Councilman Gary Kendrick also voiced opposition to “red flags” and to the city being left “on the hook” with negative cash flow from the ECPAC hotel site deal. “I taught finance at Southwest for ten years, so I know something about this,” he said.
He objected to risking public money and noted that if the city were forced to cover a bond for a hotel it could mean cuts in police officers on the streets. ECPAC “could be made feasible, at least with some sort of subsidy,” he noted.
Pro-tem Mayor Tony Ambrose also proposed that the hotel should be close to Magnolia , where it could be visible from the freeway. He called for separating the hotel and ECPAC projects, adding that he didn’t believe the ECPAC site was large enough for both.
“I can see a real synergy where a new hotel would want to have a performing arts center nearby,” Ambrose said.
Arthur agreed that a large hotel should be “delighted” to help support having a successful performing arts center just down the street.
“That sounds like a win-win,” said Wells. Arthur agreed, provided the state will sell the property back to the city.
Mayor Lewis did not speak, though earlier Arthur indicated that the Mayor had insisted that any hotel plan include a bona fide albeit smaller theater. “He told me he didn’t want to see a gymnasium, but a state of the art performing arts theater,” Arthur indicated.
The council’s decision to spare the theater comes as welcome news for merchants in downtown, many of whom have been struggling to keep doors open since the theater closed two years ago for a remodel that never occurred. After the state nixed redevelopment funds, some El Cajon insiders had predicted that the theater was doomed.
“I’m sure that I speak for all of us here in saying that we all hope to see the theater open and thriving,” Wells concluded at yesterday’s workshop.
He then asked for community partners to help the Council defer costs for the performing arts center, noting that in the past, the city has had to subsidize it for around half a million dollars a year.
ECM editor Miriam Raftery offered to donate space in the magazine to promote the Save ECPAC efforts as well as to advertise initial programs once the theater reopens—ideally in time for the City’s Centennial celebrations this year.
Lutz testified that the theater could be reopened for substantially less money than earlier City estimates of $4.5 million, which included non essential items such as moving an entrance to Main Street. After touring the facility with City staff, he estimated the theater could be reopened with just a good cleaning, though ideally $250,000 in improvements including roof repairs are needed.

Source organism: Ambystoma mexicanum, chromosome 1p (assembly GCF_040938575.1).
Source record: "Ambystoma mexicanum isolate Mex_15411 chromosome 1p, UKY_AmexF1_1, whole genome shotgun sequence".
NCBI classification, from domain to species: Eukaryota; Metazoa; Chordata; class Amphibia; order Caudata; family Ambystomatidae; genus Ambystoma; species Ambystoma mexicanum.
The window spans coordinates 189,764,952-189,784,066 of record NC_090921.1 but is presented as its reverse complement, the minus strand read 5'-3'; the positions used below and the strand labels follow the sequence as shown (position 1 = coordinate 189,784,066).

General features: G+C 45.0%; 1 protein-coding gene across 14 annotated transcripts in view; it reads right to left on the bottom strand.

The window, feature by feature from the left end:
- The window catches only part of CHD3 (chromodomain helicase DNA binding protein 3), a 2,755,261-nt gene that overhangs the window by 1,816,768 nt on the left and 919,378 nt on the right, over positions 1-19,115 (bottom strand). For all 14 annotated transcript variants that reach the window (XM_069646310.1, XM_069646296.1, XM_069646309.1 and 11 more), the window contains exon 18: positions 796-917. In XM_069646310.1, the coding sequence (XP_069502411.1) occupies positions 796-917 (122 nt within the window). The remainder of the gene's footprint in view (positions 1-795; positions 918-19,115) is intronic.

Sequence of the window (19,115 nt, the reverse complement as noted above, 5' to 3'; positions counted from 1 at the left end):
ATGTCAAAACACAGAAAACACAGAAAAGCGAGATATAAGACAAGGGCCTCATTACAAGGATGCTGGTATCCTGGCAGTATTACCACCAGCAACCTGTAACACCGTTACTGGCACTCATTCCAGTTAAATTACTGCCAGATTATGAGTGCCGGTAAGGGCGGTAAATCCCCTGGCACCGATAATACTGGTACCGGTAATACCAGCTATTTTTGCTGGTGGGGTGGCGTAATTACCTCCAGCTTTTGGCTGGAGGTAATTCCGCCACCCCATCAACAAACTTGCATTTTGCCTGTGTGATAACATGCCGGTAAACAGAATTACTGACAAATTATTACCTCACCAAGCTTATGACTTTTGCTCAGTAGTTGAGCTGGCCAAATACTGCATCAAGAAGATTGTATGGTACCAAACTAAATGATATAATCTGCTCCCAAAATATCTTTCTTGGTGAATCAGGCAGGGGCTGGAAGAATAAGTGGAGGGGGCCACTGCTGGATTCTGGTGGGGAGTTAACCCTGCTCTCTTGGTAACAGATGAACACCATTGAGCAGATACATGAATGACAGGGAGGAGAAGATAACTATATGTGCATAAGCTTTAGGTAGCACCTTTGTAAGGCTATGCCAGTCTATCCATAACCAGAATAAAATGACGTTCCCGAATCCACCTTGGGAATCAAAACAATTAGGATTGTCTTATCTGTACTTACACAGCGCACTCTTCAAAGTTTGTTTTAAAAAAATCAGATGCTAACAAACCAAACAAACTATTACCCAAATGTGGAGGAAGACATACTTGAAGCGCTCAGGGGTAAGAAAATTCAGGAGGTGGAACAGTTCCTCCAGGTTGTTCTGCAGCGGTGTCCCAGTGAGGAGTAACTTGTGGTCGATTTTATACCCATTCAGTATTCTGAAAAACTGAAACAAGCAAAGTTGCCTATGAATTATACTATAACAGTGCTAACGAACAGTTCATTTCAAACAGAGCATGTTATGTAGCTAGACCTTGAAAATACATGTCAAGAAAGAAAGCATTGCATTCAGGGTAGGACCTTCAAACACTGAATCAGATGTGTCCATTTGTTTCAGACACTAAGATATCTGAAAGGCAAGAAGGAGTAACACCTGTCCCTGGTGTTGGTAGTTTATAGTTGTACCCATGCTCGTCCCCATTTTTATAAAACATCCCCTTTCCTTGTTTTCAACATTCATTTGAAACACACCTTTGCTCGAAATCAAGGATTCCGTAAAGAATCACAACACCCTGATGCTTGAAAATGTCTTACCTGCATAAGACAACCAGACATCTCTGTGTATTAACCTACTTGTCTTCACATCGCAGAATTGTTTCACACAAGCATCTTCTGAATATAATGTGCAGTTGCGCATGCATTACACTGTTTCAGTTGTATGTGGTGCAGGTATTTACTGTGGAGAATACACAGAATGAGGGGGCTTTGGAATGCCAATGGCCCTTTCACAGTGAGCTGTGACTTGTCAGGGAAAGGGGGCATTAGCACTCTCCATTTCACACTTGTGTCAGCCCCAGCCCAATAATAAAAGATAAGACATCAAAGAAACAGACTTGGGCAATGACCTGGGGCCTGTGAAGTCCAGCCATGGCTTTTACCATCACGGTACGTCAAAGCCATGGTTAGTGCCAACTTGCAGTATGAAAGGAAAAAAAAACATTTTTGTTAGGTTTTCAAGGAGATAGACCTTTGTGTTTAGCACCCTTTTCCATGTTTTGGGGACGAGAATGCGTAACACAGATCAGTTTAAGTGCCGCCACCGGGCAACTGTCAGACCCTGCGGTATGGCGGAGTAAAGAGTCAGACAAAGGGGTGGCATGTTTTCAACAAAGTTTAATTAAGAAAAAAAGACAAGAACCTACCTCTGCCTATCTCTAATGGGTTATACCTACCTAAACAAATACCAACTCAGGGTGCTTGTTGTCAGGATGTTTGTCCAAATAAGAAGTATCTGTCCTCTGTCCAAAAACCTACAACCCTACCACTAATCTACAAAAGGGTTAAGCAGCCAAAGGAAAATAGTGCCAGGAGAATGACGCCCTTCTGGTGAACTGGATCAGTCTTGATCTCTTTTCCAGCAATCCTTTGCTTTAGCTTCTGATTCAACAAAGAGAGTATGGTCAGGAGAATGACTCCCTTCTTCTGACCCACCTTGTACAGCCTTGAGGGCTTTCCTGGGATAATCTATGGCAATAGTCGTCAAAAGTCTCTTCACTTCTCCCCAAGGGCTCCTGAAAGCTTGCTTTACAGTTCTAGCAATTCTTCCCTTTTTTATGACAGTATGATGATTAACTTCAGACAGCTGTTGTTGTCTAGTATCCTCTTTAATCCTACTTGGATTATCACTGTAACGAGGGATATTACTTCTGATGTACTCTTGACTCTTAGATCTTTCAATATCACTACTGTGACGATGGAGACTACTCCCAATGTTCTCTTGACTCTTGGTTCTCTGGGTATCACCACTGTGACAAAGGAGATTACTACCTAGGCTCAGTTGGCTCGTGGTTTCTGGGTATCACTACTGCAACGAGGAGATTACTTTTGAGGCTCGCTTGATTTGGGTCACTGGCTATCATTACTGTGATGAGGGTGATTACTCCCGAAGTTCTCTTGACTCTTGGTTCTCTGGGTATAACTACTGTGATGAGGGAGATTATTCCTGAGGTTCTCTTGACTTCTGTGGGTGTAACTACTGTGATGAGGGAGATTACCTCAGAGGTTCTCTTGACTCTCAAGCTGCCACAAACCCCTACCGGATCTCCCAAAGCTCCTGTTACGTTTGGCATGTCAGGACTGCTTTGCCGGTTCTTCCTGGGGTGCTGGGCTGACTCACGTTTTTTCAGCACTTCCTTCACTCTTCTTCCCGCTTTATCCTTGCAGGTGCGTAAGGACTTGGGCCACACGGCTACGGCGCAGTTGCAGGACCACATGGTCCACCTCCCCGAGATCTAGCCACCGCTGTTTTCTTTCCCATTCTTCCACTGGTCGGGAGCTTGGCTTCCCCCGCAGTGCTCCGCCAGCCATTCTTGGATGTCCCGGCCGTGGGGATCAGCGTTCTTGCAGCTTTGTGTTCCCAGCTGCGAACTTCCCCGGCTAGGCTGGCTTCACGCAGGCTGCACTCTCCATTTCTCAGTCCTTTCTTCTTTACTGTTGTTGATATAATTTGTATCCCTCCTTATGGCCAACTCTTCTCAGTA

“When the theater first opened, citizens raised $400,000 for seating and lights,” he reminded Council. “We want to work with the city,” said Lutz, who said promoters working with the ECPAC foundation have offered up ideas that may make subsidies unnecessary or keep them minimal.
ECPAC Foundation members have proposed ideas to improve the theater’s financial viability, such as selling alcoholic beverages, improving marketing with use of online and social media, having a better mix of road shows and community programming, reaching out to groups wishing to rent the theater, and appealing to potential sponsors such as internationally acclaimed musical instrument manufacturers based in East County.
“Can you put together a proposal?” Ambrose asked.
Lutz agreed. “Absolutely we will take you up on that offer to put together a business plan.”
After the meeting, Jonathan Goetz, who plans to run for city council said he was “surprised that the council people were affected by the community outrage over tearing down one of El Cajon’s finest jewels.” He also expressed supports to save the theatre because “it’s a magnet for the art community.”
Lutz, who has clashed with Council in the past on other issued, agreed with Council that saving ECPAC is “a good step towards the future.”